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With Sunday Igboho’s home invasion, Nigeria inches closer to full-fledged tyranny

With Sunday Igboho’s home invasion, Nigeria inches closer to full-fledged tyranny

When Major General Muhammadu Buhari (rtd.) said a few weeks ago that, ‘he would retaliate in a language that would be understood by those who are trying to overwhelm, to undermine and to threaten the state of Nigeria’, that was immediately seen as a sign of a declaration of war against the population of south east, as the President talked about war in the context of the 1967–70 civil war, little did we know that he meant it.

Nigerians were ushered into the second half of the year with the news of an invasion of Sunday Igboho’s residence in Soka, Ibadan. The DSS would later confirm that its operatives stormed the home of the leader of the Yoruba separatist group, in a bid to effect his arrest. At the scheduled Lagos gathering by Mr Igboho and his followers clamoring for an independent Yoruba nation, this invasion left at least two people dead.

The inimical action by the DSS came as a rude shock since the Constitution ensures that all Nigerians have the freedom to express their views and even to hold demonstrations, provided that no violence exists. And as far as we know, neither Sunday’s Igboho gatherings could be considered to be violent nor were they implied illegal in carrying out a campaign for the Yoruba Nation.

Igboho performed multiple roles in the states of Oyo and Osun acting as an enforcer of transport union and as a political thug. In the recent past, he grew increasingly popular in the South West when his followers chased Fulani leaders from certain villages in the states of Oyo and Ogun. The Fulani leaders were accused of harboring criminal herder who kidnapped, killed and attacked farmers and rural inhabitants in the states.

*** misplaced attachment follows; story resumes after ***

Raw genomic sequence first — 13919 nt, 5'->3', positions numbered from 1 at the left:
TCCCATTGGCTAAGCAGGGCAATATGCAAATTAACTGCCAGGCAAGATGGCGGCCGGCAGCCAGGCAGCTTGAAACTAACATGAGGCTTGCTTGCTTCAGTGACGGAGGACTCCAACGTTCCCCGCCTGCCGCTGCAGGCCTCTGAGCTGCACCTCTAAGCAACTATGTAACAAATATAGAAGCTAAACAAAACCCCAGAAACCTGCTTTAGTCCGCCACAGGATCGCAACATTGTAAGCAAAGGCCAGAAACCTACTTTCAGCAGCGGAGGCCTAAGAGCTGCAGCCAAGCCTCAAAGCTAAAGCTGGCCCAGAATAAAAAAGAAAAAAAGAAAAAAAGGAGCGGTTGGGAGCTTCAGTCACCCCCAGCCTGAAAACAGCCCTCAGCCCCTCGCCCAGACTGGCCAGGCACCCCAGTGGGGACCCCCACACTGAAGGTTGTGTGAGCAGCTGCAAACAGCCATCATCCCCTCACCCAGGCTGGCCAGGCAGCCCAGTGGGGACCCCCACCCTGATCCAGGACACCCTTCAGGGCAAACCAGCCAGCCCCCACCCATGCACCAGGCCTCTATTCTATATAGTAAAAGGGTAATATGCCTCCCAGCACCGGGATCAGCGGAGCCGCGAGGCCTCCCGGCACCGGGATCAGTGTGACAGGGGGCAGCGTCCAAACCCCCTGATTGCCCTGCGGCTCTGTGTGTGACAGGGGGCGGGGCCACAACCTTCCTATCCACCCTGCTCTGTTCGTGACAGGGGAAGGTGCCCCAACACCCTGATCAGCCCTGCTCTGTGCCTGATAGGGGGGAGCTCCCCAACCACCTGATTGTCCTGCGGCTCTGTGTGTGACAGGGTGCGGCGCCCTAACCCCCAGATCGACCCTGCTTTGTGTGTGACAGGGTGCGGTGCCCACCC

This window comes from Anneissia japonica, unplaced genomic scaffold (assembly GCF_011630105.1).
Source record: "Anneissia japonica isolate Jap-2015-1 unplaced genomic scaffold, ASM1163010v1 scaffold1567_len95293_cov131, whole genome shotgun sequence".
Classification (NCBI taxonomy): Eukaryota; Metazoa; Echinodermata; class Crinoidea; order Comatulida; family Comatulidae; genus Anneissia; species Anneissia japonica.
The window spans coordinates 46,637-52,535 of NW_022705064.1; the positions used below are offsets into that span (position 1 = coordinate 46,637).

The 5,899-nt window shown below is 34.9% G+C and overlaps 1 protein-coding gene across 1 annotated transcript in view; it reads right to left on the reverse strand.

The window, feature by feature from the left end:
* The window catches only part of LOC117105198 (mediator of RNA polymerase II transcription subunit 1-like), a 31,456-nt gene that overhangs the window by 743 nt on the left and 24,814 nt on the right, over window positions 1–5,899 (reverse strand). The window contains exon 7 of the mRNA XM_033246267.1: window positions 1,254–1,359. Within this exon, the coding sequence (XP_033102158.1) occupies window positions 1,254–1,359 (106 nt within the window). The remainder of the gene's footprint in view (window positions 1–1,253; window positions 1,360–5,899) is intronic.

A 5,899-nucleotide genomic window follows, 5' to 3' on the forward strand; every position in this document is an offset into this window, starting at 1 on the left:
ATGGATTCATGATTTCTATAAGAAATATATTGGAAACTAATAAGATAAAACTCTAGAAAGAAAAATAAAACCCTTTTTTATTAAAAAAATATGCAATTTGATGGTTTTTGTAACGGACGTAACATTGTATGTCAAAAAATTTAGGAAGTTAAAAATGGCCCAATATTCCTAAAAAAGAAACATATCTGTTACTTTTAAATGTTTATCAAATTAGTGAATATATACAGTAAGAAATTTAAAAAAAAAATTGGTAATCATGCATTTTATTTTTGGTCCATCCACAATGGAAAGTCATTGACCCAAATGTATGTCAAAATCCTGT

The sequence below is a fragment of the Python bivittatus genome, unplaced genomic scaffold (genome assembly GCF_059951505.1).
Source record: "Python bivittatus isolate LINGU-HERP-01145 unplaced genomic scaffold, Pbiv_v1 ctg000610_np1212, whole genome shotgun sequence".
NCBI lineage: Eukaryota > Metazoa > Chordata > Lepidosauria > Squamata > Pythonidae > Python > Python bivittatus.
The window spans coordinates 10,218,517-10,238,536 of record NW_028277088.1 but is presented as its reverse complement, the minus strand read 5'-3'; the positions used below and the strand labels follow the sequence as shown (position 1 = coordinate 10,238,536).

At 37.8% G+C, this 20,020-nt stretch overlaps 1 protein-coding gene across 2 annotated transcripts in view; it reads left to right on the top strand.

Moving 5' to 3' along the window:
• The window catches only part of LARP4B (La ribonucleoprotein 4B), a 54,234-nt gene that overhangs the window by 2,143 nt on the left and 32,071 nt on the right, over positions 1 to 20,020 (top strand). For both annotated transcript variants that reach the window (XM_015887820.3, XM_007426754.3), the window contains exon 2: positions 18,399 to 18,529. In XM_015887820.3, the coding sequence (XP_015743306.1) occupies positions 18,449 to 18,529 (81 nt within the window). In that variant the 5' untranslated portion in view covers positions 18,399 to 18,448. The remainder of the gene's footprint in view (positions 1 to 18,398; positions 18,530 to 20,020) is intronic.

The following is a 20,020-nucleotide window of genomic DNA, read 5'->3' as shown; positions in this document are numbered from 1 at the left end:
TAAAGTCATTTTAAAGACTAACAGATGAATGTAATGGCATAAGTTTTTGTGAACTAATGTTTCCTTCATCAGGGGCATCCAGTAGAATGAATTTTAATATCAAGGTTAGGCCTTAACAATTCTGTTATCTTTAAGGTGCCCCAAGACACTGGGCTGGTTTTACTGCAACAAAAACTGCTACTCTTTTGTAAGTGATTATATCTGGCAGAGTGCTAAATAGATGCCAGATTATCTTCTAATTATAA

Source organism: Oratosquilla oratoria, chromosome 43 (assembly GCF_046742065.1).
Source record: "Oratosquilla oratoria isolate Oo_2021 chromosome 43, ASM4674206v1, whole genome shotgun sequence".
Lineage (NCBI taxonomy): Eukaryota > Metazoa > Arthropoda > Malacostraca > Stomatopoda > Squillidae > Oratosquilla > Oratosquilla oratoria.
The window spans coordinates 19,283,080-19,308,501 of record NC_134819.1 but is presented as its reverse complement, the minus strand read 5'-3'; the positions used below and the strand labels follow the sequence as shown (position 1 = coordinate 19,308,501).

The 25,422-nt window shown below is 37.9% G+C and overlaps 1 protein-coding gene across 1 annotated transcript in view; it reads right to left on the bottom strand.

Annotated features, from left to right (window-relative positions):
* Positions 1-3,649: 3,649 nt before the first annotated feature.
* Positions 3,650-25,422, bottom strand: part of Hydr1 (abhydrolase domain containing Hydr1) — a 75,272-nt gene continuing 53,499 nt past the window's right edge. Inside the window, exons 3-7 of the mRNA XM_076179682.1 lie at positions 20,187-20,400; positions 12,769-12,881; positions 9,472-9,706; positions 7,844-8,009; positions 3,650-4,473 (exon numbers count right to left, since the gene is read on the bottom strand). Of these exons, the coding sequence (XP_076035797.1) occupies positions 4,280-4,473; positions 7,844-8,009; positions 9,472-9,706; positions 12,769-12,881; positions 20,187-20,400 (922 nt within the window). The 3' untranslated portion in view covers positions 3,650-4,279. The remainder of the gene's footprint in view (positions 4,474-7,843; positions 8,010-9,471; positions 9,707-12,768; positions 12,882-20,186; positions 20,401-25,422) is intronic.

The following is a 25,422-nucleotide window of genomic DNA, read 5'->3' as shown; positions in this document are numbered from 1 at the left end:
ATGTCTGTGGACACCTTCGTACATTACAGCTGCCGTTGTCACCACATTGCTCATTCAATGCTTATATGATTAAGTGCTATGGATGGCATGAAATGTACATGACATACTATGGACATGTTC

While many things were wrong under former President, Goodluck Jonathan, we have to say that in the 2015 general elections in Nigeria, there was great tolerance of opposition, and unusual mass massacres and extrajudicial/political detentions. Indeed, democratic rights and freedoms blossomed so much that the opposition and its propagandists used their time to slander the president.

These privileges are the genuine achievements of democracy, not roads and infrastructure.

What is worrying now is that Major General Muhammadu Buhari’s (rtd.) leadership has just been able to provide Nigerians with: APC apologists in the House of Reps chambers, profligate presidential upkeep budgets, inflation, a $1-N500 (Black market) exchange rate, a ruinous clamp down on free-speech, extrajudicial arrests, select anti-corruption war, among others.

“When government fears the people, there is liberty. When the people fear the government, there is tyranny.”

Thomas Jefferson

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